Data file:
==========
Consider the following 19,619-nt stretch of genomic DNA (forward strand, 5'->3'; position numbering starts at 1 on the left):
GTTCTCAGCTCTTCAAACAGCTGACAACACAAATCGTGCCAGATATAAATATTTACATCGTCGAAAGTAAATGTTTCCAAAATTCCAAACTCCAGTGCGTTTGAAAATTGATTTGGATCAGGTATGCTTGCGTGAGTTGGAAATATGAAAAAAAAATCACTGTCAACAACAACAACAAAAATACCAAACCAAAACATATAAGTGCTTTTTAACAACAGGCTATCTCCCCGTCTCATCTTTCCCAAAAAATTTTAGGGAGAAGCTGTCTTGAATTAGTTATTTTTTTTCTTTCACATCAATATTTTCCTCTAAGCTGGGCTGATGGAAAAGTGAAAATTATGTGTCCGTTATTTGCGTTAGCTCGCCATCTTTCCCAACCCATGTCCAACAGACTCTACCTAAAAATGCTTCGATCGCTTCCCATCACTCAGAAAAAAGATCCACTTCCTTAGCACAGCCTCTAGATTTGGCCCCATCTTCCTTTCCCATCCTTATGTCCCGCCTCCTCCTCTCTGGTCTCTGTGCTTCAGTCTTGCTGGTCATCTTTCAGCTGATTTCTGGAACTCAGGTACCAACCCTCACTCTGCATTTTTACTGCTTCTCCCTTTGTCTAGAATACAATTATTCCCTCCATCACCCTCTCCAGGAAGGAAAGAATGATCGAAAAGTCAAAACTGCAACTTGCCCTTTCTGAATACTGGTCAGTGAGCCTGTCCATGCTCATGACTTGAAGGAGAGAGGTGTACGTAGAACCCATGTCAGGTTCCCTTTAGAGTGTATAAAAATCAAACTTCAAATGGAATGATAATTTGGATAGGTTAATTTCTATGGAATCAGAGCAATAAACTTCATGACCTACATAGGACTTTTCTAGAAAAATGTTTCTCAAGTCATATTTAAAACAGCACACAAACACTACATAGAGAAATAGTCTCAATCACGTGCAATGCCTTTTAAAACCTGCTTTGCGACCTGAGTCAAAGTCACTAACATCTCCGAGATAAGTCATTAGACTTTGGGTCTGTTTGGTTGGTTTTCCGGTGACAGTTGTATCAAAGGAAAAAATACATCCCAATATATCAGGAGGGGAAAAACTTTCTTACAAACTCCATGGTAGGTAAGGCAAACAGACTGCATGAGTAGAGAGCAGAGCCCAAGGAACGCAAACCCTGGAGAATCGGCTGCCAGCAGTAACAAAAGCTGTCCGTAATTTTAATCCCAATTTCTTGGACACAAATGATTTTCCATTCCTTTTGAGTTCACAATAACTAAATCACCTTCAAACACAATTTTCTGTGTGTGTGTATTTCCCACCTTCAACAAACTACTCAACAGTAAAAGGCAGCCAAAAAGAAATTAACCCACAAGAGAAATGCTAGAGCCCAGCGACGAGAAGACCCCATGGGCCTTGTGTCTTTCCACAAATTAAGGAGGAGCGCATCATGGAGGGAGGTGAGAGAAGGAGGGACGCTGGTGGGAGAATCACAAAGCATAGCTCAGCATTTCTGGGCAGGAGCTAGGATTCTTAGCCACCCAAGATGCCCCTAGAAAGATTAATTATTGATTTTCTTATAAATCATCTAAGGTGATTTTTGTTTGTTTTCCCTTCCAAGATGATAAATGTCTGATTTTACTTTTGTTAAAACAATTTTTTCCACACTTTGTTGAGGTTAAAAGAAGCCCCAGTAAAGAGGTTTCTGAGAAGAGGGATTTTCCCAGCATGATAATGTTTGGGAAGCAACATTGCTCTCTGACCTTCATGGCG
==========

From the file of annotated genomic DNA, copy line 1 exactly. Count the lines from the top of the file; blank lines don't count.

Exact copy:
Consider the following 19,619-nt stretch of genomic DNA (forward strand, 5'->3'; position numbering starts at 1 on the left):